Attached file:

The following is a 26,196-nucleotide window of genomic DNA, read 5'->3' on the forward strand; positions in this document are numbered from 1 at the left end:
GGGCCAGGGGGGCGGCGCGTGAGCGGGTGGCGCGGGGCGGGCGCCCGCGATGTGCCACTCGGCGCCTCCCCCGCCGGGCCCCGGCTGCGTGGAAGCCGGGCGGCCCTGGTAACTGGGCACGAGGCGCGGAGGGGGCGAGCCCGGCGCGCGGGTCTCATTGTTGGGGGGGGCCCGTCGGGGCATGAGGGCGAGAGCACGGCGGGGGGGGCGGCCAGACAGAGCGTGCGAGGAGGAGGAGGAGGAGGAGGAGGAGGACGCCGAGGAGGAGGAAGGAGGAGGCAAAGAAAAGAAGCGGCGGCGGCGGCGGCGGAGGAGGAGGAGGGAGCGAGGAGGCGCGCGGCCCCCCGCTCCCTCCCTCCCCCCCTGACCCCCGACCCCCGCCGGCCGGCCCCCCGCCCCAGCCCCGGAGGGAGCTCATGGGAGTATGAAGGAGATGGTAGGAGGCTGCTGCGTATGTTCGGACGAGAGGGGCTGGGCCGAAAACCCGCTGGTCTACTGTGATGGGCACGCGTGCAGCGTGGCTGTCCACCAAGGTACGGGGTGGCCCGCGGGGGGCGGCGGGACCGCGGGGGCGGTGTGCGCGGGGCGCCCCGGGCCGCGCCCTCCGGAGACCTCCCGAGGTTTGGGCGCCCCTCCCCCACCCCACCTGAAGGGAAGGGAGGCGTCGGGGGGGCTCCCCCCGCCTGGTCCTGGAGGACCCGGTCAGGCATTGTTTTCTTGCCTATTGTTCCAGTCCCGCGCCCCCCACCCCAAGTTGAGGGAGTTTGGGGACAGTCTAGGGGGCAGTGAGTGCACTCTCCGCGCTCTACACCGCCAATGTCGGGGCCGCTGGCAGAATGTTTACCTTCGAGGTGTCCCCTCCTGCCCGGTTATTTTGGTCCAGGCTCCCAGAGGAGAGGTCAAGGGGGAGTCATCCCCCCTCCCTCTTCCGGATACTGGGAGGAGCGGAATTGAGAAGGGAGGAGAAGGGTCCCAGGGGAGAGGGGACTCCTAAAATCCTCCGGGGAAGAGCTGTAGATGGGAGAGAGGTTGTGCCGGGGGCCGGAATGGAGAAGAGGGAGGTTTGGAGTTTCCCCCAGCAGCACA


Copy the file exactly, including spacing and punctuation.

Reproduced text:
The following is a 26,196-nucleotide window of genomic DNA, read 5'->3' on the forward strand; positions in this document are numbered from 1 at the left end:
GGGCCAGGGGGGCGGCGCGTGAGCGGGTGGCGCGGGGCGGGCGCCCGCGATGTGCCACTCGGCGCCTCCCCCGCCGGGCCCCGGCTGCGTGGAAGCCGGGCGGCCCTGGTAACTGGGCACGAGGCGCGGAGGGGGCGAGCCCGGCGCGCGGGTCTCATTGTTGGGGGGGGCCCGTCGGGGCATGAGGGCGAGAGCACGGCGGGGGGGGCGGCCAGACAGAGCGTGCGAGGAGGAGGAGGAGGAGGAGGAGGAGGACGCCGAGGAGGAGGAAGGAGGAGGCAAAGAAAAGAAGCGGCGGCGGCGGCGGCGGAGGAGGAGGAGGGAGCGAGGAGGCGCGCGGCCCCCCGCTCCCTCCCTCCCCCCCTGACCCCCGACCCCCGCCGGCCGGCCCCCCGCCCCAGCCCCGGAGGGAGCTCATGGGAGTATGAAGGAGATGGTAGGAGGCTGCTGCGTATGTTCGGACGAGAGGGGCTGGGCCGAAAACCCGCTGGTCTACTGTGATGGGCACGCGTGCAGCGTGGCTGTCCACCAAGGTACGGGGTGGCCCGCGGGGGGCGGCGGGACCGCGGGGGCGGTGTGCGCGGGGCGCCCCGGGCCGCGCCCTCCGGAGACCTCCCGAGGTTTGGGCGCCCCTCCCCCACCCCACCTGAAGGGAAGGGAGGCGTCGGGGGGGCTCCCCCCGCCTGGTCCTGGAGGACCCGGTCAGGCATTGTTTTCTTGCCTATTGTTCCAGTCCCGCGCCCCCCACCCCAAGTTGAGGGAGTTTGGGGACAGTCTAGGGGGCAGTGAGTGCACTCTCCGCGCTCTACACCGCCAATGTCGGGGCCGCTGGCAGAATGTTTACCTTCGAGGTGTCCCCTCCTGCCCGGTTATTTTGGTCCAGGCTCCCAGAGGAGAGGTCAAGGGGGAGTCATCCCCCCTCCCTCTTCCGGATACTGGGAGGAGCGGAATTGAGAAGGGAGGAGAAGGGTCCCAGGGGAGAGGGGACTCCTAAAATCCTCCGGGGAAGAGCTGTAGATGGGAGAGAGGTTGTGCCGGGGGCCGGAATGGAGAAGAGGGAGGTTTGGAGTTTCCCCCAGCAGCACA